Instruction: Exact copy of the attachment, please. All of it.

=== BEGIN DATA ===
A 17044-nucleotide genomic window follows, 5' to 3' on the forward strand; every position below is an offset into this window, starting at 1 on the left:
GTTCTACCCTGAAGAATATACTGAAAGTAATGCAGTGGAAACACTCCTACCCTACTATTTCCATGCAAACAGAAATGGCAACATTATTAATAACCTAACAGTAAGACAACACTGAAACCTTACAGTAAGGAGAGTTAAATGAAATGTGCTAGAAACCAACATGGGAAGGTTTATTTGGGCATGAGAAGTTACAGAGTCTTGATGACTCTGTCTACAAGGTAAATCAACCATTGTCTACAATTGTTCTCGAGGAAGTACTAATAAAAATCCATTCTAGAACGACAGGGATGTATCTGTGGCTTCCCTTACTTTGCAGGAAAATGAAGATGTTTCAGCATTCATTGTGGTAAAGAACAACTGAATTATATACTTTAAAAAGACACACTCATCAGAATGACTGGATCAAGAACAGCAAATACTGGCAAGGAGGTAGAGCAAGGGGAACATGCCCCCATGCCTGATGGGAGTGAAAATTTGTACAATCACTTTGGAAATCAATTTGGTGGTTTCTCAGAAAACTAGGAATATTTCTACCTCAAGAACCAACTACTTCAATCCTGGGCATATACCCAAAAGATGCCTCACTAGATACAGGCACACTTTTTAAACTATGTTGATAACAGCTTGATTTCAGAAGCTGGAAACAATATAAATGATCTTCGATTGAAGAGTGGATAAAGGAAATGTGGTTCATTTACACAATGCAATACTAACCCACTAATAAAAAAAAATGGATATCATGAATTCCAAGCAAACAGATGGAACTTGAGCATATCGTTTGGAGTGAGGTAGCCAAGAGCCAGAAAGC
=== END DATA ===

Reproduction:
A 17044-nucleotide genomic window follows, 5' to 3' on the forward strand; every position below is an offset into this window, starting at 1 on the left:
GTTCTACCCTGAAGAATATACTGAAAGTAATGCAGTGGAAACACTCCTACCCTACTATTTCCATGCAAACAGAAATGGCAACATTATTAATAACCTAACAGTAAGACAACACTGAAACCTTACAGTAAGGAGAGTTAAATGAAATGTGCTAGAAACCAACATGGGAAGGTTTATTTGGGCATGAGAAGTTACAGAGTCTTGATGACTCTGTCTACAAGGTAAATCAACCATTGTCTACAATTGTTCTCGAGGAAGTACTAATAAAAATCCATTCTAGAACGACAGGGATGTATCTGTGGCTTCCCTTACTTTGCAGGAAAATGAAGATGTTTCAGCATTCATTGTGGTAAAGAACAACTGAATTATATACTTTAAAAAGACACACTCATCAGAATGACTGGATCAAGAACAGCAAATACTGGCAAGGAGGTAGAGCAAGGGGAACATGCCCCCATGCCTGATGGGAGTGAAAATTTGTACAATCACTTTGGAAATCAATTTGGTGGTTTCTCAGAAAACTAGGAATATTTCTACCTCAAGAACCAACTACTTCAATCCTGGGCATATACCCAAAAGATGCCTCACTAGATACAGGCACACTTTTTAAACTATGTTGATAACAGCTTGATTTCAGAAGCTGGAAACAATATAAATGATCTTCGATTGAAGAGTGGATAAAGGAAATGTGGTTCATTTACACAATGCAATACTAACCCACTAATAAAAAAAAATGGATATCATGAATTCCAAGCAAACAGATGGAACTTGAGCATATCGTTTGGAGTGAGGTAGCCAAGAGCCAGAAAGC